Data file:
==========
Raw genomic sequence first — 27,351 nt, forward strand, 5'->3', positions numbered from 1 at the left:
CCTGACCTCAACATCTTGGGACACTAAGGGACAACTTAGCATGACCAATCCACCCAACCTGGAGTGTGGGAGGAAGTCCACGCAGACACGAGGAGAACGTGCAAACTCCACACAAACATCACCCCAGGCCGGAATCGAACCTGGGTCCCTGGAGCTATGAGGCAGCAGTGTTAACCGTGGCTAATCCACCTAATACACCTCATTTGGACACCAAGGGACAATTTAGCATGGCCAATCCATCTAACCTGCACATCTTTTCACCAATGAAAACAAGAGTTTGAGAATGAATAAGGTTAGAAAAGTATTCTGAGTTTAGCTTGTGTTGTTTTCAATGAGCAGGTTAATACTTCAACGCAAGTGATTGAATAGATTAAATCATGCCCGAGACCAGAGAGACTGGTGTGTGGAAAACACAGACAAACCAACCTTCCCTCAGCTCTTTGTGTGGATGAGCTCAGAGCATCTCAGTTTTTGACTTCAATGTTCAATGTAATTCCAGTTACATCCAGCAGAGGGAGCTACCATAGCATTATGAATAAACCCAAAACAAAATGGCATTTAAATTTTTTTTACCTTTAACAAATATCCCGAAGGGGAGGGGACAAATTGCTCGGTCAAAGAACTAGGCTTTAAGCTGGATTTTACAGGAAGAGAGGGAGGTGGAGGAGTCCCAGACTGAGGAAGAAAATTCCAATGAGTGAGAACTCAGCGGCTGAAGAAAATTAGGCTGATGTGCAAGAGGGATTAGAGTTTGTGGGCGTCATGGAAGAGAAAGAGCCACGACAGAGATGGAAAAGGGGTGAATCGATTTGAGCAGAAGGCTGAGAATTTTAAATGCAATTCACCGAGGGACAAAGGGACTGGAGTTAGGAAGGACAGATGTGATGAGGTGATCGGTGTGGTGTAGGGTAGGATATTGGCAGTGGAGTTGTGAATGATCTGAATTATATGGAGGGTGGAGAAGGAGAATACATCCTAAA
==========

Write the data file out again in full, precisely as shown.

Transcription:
Raw genomic sequence first — 27,351 nt, forward strand, 5'->3', positions numbered from 1 at the left:
CCTGACCTCAACATCTTGGGACACTAAGGGACAACTTAGCATGACCAATCCACCCAACCTGGAGTGTGGGAGGAAGTCCACGCAGACACGAGGAGAACGTGCAAACTCCACACAAACATCACCCCAGGCCGGAATCGAACCTGGGTCCCTGGAGCTATGAGGCAGCAGTGTTAACCGTGGCTAATCCACCTAATACACCTCATTTGGACACCAAGGGACAATTTAGCATGGCCAATCCATCTAACCTGCACATCTTTTCACCAATGAAAACAAGAGTTTGAGAATGAATAAGGTTAGAAAAGTATTCTGAGTTTAGCTTGTGTTGTTTTCAATGAGCAGGTTAATACTTCAACGCAAGTGATTGAATAGATTAAATCATGCCCGAGACCAGAGAGACTGGTGTGTGGAAAACACAGACAAACCAACCTTCCCTCAGCTCTTTGTGTGGATGAGCTCAGAGCATCTCAGTTTTTGACTTCAATGTTCAATGTAATTCCAGTTACATCCAGCAGAGGGAGCTACCATAGCATTATGAATAAACCCAAAACAAAATGGCATTTAAATTTTTTTTACCTTTAACAAATATCCCGAAGGGGAGGGGACAAATTGCTCGGTCAAAGAACTAGGCTTTAAGCTGGATTTTACAGGAAGAGAGGGAGGTGGAGGAGTCCCAGACTGAGGAAGAAAATTCCAATGAGTGAGAACTCAGCGGCTGAAGAAAATTAGGCTGATGTGCAAGAGGGATTAGAGTTTGTGGGCGTCATGGAAGAGAAAGAGCCACGACAGAGATGGAAAAGGGGTGAATCGATTTGAGCAGAAGGCTGAGAATTTTAAATGCAATTCACCGAGGGACAAAGGGACTGGAGTTAGGAAGGACAGATGTGATGAGGTGATCGGTGTGGTGTAGGGTAGGATATTGGCAGTGGAGTTGTGAATGATCTGAATTATATGGAGGGTGGAGAAGGAGAATACATCCTAAA